Common Problems We Find When Rebuilding Meyer E-47 Pumps
Cracked base. Sometimes the crack is hard to see, sometimes you can't miss it like this one. This is the High Pressure Filter Port that is bulged and cracked. There is no fix other than replacing the Sump Base. This happens when water is allowed to freeze inside the pump. This is why it is important to change your fluid once a year at least. A typical sign that this is cracked in this place is that when using the E-47 plow pump, oil leaks out in between the PA Block and the Sump Base. Often people think it is a valve leaking. Valves very rarely leak. We have seen dozens of cracked Sump Bases.
Broken Crossover Relief Valve Spring. This typically happens when the spring is rusty and fatigued. One good hit and the spring shatters. For whatever reason, the spring stopped getting oil, or got a water and oil mix that caused it to rust. Another possibility is lack of use in that the Crossover Relief Valve did not open for a long time.
Not very common, but not very uncommon
Video - Classic Example of a bad E-47 Sump Base -
Here is a favorite of mine. a pink plastic baffle. This happens when ATF (Automatic Transmission Fluid) is put in the pump in place of Meyer M-1 Hydraulic Oil. Obviously the color does not affect operation, but knowing that the unit had ATF in it makes you wonder what other shortcuts or cheap fixes that unit has undergone over the years. ATF is NOT what you want to use. It has detergent in it, and Type F is actually abrasive. ATF contains no anti-icers like M-1.
A Hammer Will Not Magically Make Your Pump Work
Typical scenario. You need to plow, and your pump is not
working. Either it is suggested, your idea, a last ditch effort, whatever.
NEVER HIT IT WITH A HAMMER! Because....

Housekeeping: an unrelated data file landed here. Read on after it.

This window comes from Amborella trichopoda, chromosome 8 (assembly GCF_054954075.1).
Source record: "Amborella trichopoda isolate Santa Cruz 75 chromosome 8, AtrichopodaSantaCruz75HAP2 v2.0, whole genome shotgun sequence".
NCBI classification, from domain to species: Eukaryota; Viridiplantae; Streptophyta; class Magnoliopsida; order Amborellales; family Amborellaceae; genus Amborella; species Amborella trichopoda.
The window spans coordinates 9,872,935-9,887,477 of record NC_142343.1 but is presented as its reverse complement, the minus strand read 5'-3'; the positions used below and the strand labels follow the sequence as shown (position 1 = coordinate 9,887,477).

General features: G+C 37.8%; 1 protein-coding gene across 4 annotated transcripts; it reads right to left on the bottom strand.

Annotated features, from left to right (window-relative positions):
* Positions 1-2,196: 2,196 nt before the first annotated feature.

You can destroy it. It will only take one hit in the right place, and then you will need a new PA Block. The PA Block is THE most expensive part of the unit. Keep in mind in the above pic that the Male Coupler coming out of the right side of the PA Block does come out on an angle, that is normal. See how the block is crushed in right next to the hex nut where the line is pointing?
Here is another view. You can see how peened over the corner of the PA Block is.
Here is a closer look. You can also see that the C Valve was swollen bad, and someone had a hard time getting it out, and gouged the PA Block in the process. We had a hard time getting the new one out too, it was swollen and the coil came out with it. In the owner's defense, he bought this used.
Now you can see what the damage affected the most. With the hex nut removed (the Pilot Check Piston Plug) you can now see the Pilot Check Piston sitting in its bore. Well it is stuck, because the bore is distorted. The wall of the PA Block is thin on the outside of the bore, and the hammer blows crushed the bore. The Pilot Check Piston must be able to move freely up and down in its bore.
Another view of the damage caused by the hammer.
The above pictured PA Block is OBSOLETE.
PA Block Bolts
A somewhat common problem we find when rebuilding Meyer E-47, E-57, and E-60 plow pumps is the bolts holding the PA Block to the Sump Base are stripped. Not the thread portion, but rather the Allen head of the bolts. While these bolts are not torqued super tight during assembly, they can be tough to get loose due to galvanic corrosion. The galvanic corrosion occurs due to dissimilar metals being put together. In other words, a steel bolt is threaded into the aluminum casting that is also used as a ground for the electric motor. What we find is that the heads of the PA Block Bolts tend to corrode far more than the thread portion of the bolts. Years ago I went as far as going to a machine shop next door, and having the heads milled off the bolts, thinking the block would come right off. Nope. We still had to beat the block loose with a rawhide mallet, and it put up a good fight!